Prostate Biopsy

The instructions, and warning regarding either a trans-rectal prostate biopsy (standard) done in the office or a saturation biopsy (done in special circumstances) done in an outpatient surgical center are identical.

The preparation for a prostate biopsy is:

  • You will be asked to take a three day course of antibiotics, typically ciprofloxacin (twice-a-day) or levaquin (once-a-day) starting the day before a prostate biopsy.  These will be either provided for you in our office when scheduling or via a prescription given to you.  Additional antibiotics may be administered in the office by our nurse.
  • You will be asked to self-perform a “Fleet’s” enema or equivalent in the morning of your biopsy at home prior to coming to have the biopsy performed.
  • Blood thinning medications such as aspirin and coumadin-like drugs or even herbal medications must be stopped sufficiently ahead of time.

What to Expect for a Prostate Biopsy

Blood in the urine, semen or stool are to be expected and are not complications.  Such bleeding is of no concern at all, and will nearly always eventually stop although blood in the semen can rarely last weeks.

Some men who already have trouble with urination and urinary retention may go into retention whereby they cannot empty their bladder after a prostate biopsy.  Urinary retention is characterized by feeling the need to urinate but only urinating small amounts, with the need to go again soon after.  If this occurs, the patient will either need to go to an emergency room to be catheterized or come to our office immediately to be evaluated.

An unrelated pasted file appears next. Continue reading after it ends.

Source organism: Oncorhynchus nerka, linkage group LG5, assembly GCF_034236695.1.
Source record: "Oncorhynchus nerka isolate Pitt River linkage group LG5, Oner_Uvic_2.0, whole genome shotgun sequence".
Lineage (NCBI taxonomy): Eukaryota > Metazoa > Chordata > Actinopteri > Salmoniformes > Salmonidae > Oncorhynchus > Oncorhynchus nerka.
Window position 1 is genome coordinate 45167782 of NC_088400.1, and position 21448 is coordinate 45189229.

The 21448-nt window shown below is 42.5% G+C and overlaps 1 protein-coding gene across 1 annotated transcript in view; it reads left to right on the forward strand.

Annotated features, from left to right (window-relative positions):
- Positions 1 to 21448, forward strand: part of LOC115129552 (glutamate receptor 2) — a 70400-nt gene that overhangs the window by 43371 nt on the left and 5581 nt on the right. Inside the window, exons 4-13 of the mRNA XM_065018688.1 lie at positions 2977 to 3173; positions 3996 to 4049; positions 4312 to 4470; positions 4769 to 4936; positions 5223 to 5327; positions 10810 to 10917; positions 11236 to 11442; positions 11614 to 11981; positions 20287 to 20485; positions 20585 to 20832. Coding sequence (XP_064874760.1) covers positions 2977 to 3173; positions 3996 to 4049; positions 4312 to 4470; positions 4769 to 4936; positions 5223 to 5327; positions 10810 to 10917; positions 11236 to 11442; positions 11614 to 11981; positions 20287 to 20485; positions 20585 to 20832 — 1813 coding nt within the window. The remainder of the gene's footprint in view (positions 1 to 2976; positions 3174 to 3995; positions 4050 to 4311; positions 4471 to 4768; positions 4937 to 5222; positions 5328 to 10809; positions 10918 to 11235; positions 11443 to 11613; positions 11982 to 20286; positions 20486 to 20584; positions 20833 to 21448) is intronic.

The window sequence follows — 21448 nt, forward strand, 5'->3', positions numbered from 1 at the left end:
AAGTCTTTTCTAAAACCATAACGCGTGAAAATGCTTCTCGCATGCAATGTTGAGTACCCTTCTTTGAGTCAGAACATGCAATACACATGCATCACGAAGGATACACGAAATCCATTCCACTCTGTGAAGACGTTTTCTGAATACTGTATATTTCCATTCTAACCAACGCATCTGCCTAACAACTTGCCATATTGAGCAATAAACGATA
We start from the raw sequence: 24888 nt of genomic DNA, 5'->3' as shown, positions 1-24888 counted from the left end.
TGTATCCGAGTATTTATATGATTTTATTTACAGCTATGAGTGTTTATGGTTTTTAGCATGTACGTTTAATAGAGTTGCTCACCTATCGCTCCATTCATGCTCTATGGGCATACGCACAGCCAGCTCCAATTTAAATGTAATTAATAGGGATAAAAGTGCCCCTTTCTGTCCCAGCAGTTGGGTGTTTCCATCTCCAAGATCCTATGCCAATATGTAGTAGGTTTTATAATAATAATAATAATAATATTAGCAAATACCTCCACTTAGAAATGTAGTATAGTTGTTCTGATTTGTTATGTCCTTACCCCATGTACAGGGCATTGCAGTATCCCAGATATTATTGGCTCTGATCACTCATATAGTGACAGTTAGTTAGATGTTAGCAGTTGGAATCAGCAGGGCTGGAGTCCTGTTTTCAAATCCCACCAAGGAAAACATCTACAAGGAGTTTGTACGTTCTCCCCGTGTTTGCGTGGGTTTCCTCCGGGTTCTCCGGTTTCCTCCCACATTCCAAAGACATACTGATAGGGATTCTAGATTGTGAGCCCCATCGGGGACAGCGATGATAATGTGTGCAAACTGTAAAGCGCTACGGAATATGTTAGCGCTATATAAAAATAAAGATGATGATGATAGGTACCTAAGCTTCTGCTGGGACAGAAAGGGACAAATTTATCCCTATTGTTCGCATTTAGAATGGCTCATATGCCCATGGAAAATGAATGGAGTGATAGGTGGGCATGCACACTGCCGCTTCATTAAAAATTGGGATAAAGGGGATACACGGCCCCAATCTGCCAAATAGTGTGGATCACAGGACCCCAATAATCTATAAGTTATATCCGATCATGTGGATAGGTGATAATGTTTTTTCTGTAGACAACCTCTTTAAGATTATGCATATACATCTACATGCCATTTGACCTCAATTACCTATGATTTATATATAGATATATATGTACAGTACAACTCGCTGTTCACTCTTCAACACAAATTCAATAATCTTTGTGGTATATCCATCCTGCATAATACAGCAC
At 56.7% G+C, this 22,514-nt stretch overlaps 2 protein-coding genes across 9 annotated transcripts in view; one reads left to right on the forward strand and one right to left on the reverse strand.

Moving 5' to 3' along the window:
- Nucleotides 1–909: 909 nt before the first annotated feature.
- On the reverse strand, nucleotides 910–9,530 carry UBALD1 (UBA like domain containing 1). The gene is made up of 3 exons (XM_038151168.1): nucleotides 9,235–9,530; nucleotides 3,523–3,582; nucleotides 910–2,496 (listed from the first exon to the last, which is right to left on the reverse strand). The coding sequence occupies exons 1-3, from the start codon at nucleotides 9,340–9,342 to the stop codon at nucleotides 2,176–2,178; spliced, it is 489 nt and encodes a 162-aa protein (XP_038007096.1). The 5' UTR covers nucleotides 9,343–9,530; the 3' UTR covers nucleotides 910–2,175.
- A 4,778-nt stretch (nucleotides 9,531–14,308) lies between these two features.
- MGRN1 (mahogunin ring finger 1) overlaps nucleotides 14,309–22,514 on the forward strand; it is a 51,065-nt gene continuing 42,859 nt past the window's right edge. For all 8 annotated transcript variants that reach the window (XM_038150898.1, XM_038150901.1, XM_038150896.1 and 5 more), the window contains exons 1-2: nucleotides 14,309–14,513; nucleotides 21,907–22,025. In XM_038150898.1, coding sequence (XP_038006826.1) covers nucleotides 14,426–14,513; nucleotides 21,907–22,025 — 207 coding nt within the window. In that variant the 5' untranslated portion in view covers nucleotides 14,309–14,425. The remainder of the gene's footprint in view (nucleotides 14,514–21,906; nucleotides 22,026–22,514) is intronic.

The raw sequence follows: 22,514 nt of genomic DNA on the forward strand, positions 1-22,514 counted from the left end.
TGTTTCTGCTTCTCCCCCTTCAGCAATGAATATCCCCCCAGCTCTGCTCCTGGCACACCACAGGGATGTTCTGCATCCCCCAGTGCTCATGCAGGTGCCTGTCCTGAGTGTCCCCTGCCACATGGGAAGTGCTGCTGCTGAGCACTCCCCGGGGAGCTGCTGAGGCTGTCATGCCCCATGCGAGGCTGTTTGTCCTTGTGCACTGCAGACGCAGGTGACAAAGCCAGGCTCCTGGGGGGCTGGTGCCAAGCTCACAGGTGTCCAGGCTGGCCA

By far the most dangerous and concerning risk of a prostate biopsy that occurs with some regularity (approximately 1%) is to develop an infection after a biopsy.  This infection can rapidly progress to sepsis if not managed immediately which is a serious and potentially deadly condition.  Therefore, if at any time after a prostate biopsy you feel chills or fevers, there is no choice but to go SPECIFICALLY to the George Washington or Sibley Emergency Room to be evaluated and to receive I.V. antibiotics.  These infections are nearly always caused by certain bacteria that are resistant to many antibiotics that uniquely thrive in the bloodstream and trigger sepsis.  Patients should not phone from home, but simply go to one of the above Emergency Rooms so that we may help you right away and apply our experience to the situation.  When caught early, these infections are almost always treated successfully, but delay can have serious consequences.

We will go over your pathology results with you in person, typically three days later.